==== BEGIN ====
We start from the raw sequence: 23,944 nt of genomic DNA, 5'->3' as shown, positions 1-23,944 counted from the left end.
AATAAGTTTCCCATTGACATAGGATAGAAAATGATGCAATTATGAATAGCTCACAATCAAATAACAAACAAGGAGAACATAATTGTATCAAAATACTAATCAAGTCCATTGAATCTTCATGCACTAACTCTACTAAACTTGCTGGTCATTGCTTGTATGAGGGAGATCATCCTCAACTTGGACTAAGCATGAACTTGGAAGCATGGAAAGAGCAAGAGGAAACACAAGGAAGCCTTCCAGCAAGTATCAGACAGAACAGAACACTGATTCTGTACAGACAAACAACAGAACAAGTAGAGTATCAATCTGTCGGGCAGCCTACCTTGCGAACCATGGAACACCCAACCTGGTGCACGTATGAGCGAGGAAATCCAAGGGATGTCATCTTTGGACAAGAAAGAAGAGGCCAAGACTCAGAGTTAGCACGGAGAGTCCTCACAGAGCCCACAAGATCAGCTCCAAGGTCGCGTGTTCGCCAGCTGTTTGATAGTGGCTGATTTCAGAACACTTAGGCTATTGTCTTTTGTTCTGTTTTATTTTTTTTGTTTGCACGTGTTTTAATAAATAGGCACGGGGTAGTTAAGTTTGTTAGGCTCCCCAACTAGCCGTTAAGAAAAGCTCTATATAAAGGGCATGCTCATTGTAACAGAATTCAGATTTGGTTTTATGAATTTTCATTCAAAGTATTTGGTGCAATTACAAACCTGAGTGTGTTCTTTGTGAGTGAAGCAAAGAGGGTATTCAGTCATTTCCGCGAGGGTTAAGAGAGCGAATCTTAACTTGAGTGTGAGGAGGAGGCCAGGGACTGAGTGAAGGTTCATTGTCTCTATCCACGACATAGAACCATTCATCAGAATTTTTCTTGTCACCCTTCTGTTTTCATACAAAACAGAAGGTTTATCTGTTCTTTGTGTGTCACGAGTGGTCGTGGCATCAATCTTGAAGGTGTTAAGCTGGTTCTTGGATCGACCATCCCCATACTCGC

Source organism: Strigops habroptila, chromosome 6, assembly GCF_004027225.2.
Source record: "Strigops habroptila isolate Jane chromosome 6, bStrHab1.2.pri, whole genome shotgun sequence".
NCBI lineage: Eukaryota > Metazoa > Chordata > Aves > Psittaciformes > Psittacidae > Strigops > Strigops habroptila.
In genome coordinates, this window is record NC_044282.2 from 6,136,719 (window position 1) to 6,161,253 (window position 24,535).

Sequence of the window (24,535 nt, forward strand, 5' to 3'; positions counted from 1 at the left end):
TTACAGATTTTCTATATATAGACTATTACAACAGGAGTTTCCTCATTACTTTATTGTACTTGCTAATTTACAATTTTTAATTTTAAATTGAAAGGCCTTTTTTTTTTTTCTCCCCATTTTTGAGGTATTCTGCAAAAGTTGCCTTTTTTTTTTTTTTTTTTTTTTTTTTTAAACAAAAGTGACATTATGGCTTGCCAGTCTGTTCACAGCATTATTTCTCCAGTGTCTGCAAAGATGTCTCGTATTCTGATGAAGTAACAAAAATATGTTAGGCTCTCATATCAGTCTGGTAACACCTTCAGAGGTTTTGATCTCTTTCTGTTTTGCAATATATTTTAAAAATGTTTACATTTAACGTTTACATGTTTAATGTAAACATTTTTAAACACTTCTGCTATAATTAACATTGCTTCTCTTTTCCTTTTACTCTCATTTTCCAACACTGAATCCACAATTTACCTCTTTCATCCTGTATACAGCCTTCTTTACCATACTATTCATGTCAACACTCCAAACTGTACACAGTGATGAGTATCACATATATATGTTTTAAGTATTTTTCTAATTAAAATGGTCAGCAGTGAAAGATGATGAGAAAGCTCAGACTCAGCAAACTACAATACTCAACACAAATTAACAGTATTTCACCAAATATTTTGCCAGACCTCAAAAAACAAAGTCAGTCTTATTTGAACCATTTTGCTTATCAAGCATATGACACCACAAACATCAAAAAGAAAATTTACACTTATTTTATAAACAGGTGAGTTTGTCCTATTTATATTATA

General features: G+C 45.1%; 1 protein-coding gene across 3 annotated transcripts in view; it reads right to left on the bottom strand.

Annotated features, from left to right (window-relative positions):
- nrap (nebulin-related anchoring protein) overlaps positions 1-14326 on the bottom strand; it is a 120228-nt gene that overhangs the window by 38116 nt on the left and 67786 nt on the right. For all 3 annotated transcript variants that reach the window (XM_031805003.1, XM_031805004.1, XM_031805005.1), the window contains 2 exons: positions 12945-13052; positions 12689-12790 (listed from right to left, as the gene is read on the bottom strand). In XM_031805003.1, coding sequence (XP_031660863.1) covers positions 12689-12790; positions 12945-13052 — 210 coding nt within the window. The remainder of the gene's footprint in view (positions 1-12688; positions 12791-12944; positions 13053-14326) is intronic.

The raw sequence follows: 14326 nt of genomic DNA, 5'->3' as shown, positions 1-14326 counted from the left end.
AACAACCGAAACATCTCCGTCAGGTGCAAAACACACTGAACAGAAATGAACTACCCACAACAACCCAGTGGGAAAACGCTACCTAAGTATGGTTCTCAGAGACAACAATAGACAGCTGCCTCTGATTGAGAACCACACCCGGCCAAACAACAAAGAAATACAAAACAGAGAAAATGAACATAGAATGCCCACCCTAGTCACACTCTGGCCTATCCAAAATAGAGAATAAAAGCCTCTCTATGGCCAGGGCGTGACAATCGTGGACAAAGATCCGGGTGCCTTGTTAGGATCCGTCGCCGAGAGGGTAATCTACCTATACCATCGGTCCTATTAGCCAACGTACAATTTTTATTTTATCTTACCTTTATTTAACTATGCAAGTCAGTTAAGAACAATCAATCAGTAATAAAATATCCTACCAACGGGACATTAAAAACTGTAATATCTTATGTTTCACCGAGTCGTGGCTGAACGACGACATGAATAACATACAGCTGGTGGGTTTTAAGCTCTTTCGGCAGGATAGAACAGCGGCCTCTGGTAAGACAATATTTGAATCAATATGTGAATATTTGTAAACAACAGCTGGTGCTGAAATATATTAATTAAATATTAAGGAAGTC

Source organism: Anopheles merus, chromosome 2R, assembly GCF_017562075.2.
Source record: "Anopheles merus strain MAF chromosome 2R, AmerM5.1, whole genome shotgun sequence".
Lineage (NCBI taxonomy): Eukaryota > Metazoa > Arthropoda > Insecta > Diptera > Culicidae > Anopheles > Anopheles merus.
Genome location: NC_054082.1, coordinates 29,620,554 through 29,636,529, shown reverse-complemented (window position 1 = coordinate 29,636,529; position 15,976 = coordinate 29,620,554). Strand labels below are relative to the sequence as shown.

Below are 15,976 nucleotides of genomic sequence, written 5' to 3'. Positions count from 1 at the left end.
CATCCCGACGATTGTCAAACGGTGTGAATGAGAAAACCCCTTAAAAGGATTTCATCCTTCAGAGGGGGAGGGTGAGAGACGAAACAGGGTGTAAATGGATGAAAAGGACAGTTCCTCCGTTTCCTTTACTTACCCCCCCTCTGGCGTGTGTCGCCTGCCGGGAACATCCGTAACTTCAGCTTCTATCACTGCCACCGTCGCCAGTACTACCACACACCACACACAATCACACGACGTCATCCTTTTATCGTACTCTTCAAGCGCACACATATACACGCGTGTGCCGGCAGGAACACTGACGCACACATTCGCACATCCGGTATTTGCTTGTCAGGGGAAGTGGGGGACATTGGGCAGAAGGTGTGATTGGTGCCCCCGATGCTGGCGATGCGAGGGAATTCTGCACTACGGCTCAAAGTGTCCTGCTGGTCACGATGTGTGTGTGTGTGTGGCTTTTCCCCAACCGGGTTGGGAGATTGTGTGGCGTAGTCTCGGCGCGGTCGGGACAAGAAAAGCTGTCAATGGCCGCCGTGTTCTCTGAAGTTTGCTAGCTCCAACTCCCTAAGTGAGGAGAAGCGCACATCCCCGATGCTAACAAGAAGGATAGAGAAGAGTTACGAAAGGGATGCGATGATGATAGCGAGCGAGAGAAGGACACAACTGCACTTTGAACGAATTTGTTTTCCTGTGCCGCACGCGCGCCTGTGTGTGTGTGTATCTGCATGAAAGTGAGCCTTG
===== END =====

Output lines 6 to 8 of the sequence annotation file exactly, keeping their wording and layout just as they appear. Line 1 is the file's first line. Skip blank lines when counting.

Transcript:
In genome coordinates, this window is record NC_044282.2 from 6,136,719 (window position 1) to 6,161,253 (window position 24,535).

Sequence of the window (24,535 nt, forward strand, 5' to 3'; positions counted from 1 at the left end):
TTACAGATTTTCTATATATAGACTATTACAACAGGAGTTTCCTCATTACTTTATTGTACTTGCTAATTTACAATTTTTAATTTTAAATTGAAAGGCCTTTTTTTTTTTTCTCCCCATTTTTGAGGTATTCTGCAAAAGTTGCCTTTTTTTTTTTTTTTTTTTTTTTTTTTAAACAAAAGTGACATTATGGCTTGCCAGTCTGTTCACAGCATTATTTCTCCAGTGTCTGCAAAGATGTCTCGTATTCTGATGAAGTAACAAAAATATGTTAGGCTCTCATATCAGTCTGGTAACACCTTCAGAGGTTTTGATCTCTTTCTGTTTTGCAATATATTTTAAAAATGTTTACATTTAACGTTTACATGTTTAATGTAAACATTTTTAAACACTTCTGCTATAATTAACATTGCTTCTCTTTTCCTTTTACTCTCATTTTCCAACACTGAATCCACAATTTACCTCTTTCATCCTGTATACAGCCTTCTTTACCATACTATTCATGTCAACACTCCAAACTGTACACAGTGATGAGTATCACATATATATGTTTTAAGTATTTTTCTAATTAAAATGGTCAGCAGTGAAAGATGATGAGAAAGCTCAGACTCAGCAAACTACAATACTCAACACAAATTAACAGTATTTCACCAAATATTTTGCCAGACCTCAAAAAACAAAGTCAGTCTTATTTGAACCATTTTGCTTATCAAGCATATGACACCACAAACATCAAAAAGAAAATTTACACTTATTTTATAAACAGGTGAGTTTGTCCTATTTATATTATA